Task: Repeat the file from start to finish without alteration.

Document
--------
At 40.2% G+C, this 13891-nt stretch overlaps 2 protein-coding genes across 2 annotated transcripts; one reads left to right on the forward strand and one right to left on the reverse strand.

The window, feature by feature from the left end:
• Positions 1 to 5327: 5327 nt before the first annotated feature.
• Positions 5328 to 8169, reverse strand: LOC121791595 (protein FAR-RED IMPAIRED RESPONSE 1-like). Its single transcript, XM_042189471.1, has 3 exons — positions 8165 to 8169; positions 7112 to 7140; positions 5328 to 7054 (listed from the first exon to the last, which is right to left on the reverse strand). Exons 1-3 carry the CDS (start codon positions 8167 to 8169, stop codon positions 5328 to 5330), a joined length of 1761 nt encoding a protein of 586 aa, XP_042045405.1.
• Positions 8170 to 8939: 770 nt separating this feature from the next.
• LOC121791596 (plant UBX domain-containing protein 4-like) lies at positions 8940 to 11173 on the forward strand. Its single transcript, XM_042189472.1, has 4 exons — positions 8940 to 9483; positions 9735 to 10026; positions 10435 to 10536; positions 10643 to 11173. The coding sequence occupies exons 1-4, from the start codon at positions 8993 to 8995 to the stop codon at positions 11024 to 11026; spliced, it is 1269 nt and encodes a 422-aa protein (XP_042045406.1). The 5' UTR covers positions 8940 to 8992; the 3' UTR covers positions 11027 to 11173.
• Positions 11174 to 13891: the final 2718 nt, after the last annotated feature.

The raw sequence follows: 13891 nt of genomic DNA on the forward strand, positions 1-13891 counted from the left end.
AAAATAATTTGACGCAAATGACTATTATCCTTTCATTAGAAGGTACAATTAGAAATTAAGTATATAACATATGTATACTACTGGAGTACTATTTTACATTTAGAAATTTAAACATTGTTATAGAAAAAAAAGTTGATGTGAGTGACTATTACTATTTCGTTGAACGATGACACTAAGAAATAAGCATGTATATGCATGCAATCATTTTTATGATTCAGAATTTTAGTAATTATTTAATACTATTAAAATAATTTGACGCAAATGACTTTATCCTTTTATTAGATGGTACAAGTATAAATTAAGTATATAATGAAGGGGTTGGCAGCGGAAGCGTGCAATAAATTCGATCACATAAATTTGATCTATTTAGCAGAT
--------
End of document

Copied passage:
At 40.2% G+C, this 13891-nt stretch overlaps 2 protein-coding genes across 2 annotated transcripts; one reads left to right on the forward strand and one right to left on the reverse strand.

The window, feature by feature from the left end:
• Positions 1 to 5327: 5327 nt before the first annotated feature.
• Positions 5328 to 8169, reverse strand: LOC121791595 (protein FAR-RED IMPAIRED RESPONSE 1-like). Its single transcript, XM_042189471.1, has 3 exons — positions 8165 to 8169; positions 7112 to 7140; positions 5328 to 7054 (listed from the first exon to the last, which is right to left on the reverse strand). Exons 1-3 carry the CDS (start codon positions 8167 to 8169, stop codon positions 5328 to 5330), a joined length of 1761 nt encoding a protein of 586 aa, XP_042045405.1.
• Positions 8170 to 8939: 770 nt separating this feature from the next.
• LOC121791596 (plant UBX domain-containing protein 4-like) lies at positions 8940 to 11173 on the forward strand. Its single transcript, XM_042189472.1, has 4 exons — positions 8940 to 9483; positions 9735 to 10026; positions 10435 to 10536; positions 10643 to 11173. The coding sequence occupies exons 1-4, from the start codon at positions 8993 to 8995 to the stop codon at positions 11024 to 11026; spliced, it is 1269 nt and encodes a 422-aa protein (XP_042045406.1). The 5' UTR covers positions 8940 to 8992; the 3' UTR covers positions 11027 to 11173.
• Positions 11174 to 13891: the final 2718 nt, after the last annotated feature.

The raw sequence follows: 13891 nt of genomic DNA on the forward strand, positions 1-13891 counted from the left end.
AAAATAATTTGACGCAAATGACTATTATCCTTTCATTAGAAGGTACAATTAGAAATTAAGTATATAACATATGTATACTACTGGAGTACTATTTTACATTTAGAAATTTAAACATTGTTATAGAAAAAAAAGTTGATGTGAGTGACTATTACTATTTCGTTGAACGATGACACTAAGAAATAAGCATGTATATGCATGCAATCATTTTTATGATTCAGAATTTTAGTAATTATTTAATACTATTAAAATAATTTGACGCAAATGACTTTATCCTTTTATTAGATGGTACAAGTATAAATTAAGTATATAATGAAGGGGTTGGCAGCGGAAGCGTGCAATAAATTCGATCACATAAATTTGATCTATTTAGCAGAT